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I need a date object that has a time of 12:00:00am for the current day (meaning no seconds). I am converting that to that to the number of seconds and passing it in another function. It is eventually used for a report filter using date = "someDateHere' off the database, and the hanging seconds in the field are screwing up the report.

I'm not sure what to put in the second parameter in the time function - leaving it blank will use the current time, which is what I do not want. I can't find examples or anything in the php doc. If there is another function that will do the job, I am open to suggestions. This should be simple, but it is alluding me.

        date_default_timezone_set('America/Detroit');
        $now = date("Y-m-d 0:0:0");
        echo $now . '<br/>';
        $now = time($now,0);
        echo $now . '<br/>';

Thanks in advance.

edit: Please note: I need to convert that date object to seconds. That is where the timestamp is screwing me up with strtotime function and time function. Even though I am passing it a dateobject without a timestamp, converting it into seconds not-so-conveniently is inserting the timestamp as the second parameter which defaults to the current time.

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time() takes no arguments. what you're doing is pointless. why not just strtotime(date('Y-m-d')) to get the unix timestamp for midnight? –  Marc B Mar 21 '13 at 21:04
    
strtotime adds a timestamp. –  Cymbals Mar 21 '13 at 21:45

4 Answers 4

up vote 1 down vote accepted

There are lots of available options here, since PHP accepts a wide variety of time formats.

$midnight = strtotime('midnight');
$midnight = strtotime('today');
$midnight = strtotime('12:00am');
$midnight = strtotime('00:00');
// etc.

Or in DateTime form:

$midnight = new DateTime('midnight');
$midnight = new DateTime('today');
$midnight = new DateTime('12:00am');
$midnight = new DateTime('00:00');
// etc.

See time formats and relative formats in the manual for a complete list of formats with descriptions.

share|improve this answer
    
But how do I get it to seconds since January 1 1970 without involving the timestamp? –  Cymbals Mar 22 '13 at 13:06
    
Huh? For the strtotime() examples, $midnight is the timestamp which is the number of seconds since Jan 1 1970. For the DateTime examples, use getTimestamp() (or format('U') on older PHPs). –  salathe Mar 22 '13 at 13:42
    
Ultimately this answer and subsequent comment got me where I needed to go. I learned more about dealing with the timestamp and the DateTime object than the php docs, so while other current answers also work (thank you!), I am marking this as correct. –  Cymbals Mar 22 '13 at 14:52
    
@Cymbals, I work on the PHP documentation. I would appreciate it if you could send me a few words (my email is my username here @php.net) on any faults or improvements we could make for the DateTime pages. SO is great for Q&A but it would be nice to make the manual the best it can be. –  salathe Mar 22 '13 at 15:20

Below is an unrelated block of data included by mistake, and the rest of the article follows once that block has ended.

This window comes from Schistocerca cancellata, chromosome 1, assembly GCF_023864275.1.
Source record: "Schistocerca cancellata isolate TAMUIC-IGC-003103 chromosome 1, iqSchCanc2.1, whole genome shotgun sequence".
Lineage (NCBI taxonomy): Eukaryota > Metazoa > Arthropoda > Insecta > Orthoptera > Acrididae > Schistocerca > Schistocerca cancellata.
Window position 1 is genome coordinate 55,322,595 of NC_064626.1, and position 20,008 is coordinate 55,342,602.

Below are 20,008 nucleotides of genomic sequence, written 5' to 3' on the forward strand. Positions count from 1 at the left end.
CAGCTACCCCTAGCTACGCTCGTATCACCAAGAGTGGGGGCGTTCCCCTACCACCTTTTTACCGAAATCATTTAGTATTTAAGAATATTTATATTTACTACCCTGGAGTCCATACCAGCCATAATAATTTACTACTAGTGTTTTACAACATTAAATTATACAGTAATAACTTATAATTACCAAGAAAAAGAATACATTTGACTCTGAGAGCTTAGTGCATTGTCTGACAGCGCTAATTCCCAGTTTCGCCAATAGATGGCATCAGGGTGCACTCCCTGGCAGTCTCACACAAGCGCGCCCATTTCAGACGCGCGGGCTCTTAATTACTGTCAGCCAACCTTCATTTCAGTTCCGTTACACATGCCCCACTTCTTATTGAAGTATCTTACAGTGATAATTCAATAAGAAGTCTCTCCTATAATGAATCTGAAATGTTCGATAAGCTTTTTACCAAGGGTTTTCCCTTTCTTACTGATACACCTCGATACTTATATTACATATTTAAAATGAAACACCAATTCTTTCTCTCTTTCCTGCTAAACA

Wow, Salathe, thanks. There are no faults - I just didn't realize you could do a date/time object like this, and then not have to worry about the timestamp as a result. The docs are very thorough - and I love php.net - it sets the example for others. Sometimes understanding them via an example like yours and applying it to a situation like this or dates of birth would be helpful to others, if I missed it. :) –  Cymbals Mar 24 '13 at 15:07

Oh, I'd stop using those functions entirely, and start taking advantage of the DateTime class!

$date = new DateTime("now", new DateTimeZone("America/Detroit"));
echo $date->format("Y-m-d");

http://php.net/manual/en/class.datetime.php

share|improve this answer
    
Preach on, brother! –  John Conde Mar 21 '13 at 21:11
    
But how do I get it to seconds since January 1 1970 without involving the timestamp? –  Cymbals Mar 22 '13 at 13:07

time() takes no arguments. what you're doing is pointless. why not just strtotime(date('Y-m-d')) to get the unix timestamp for midnight?

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strtotime ( string $time [, int $now = time() ] ) is including the timestamp –  Cymbals Mar 21 '13 at 21:40
1  
it's supposed to. php's internal time format is a unix time stamp: seconds since jan 1/1970 utc. you cannot get away from this. all you can do is ensure that the timestamp you have represents midnight of the day you want, which means yyyy-mm-hh 00:00:00. –  Marc B Mar 22 '13 at 14:33
    
Ok, thank you for the second half of that comment. I am upvoting this response. –  Cymbals Mar 22 '13 at 14:46

i think mktime() is just what you need http://www.php.net/manual/en/function.mktime.php

<?php
// Set the default timezone to use. Available as of PHP 5.1
date_default_timezone_set('UTC');

// Prints: July 1, 2000 is on a Saturday
echo "July 1, 2000 is on a " . date("l", mktime(0, 0, 0, 7, 1, 2000));

// Prints something like: 2006-04-05T01:02:03+00:00
echo date('c', mktime(1, 2, 3, 4, 5, 2006));
?>
share|improve this answer
    
mktime requires that I know what day it is. I need the current day. –  Cymbals Mar 22 '13 at 21:39
1  
if you would read the documentation witch i linked to you would see that Arguments may be left out in order from right to left; any arguments thus omitted will be set to the current value according to the local date and time. –  ionutvmi Mar 23 '13 at 12:08
    
Ah, ok- so I could leave out the date and set the time to midnight. Didn't see/know that. Cool. Thank you! :) –  Cymbals Mar 24 '13 at 14:58

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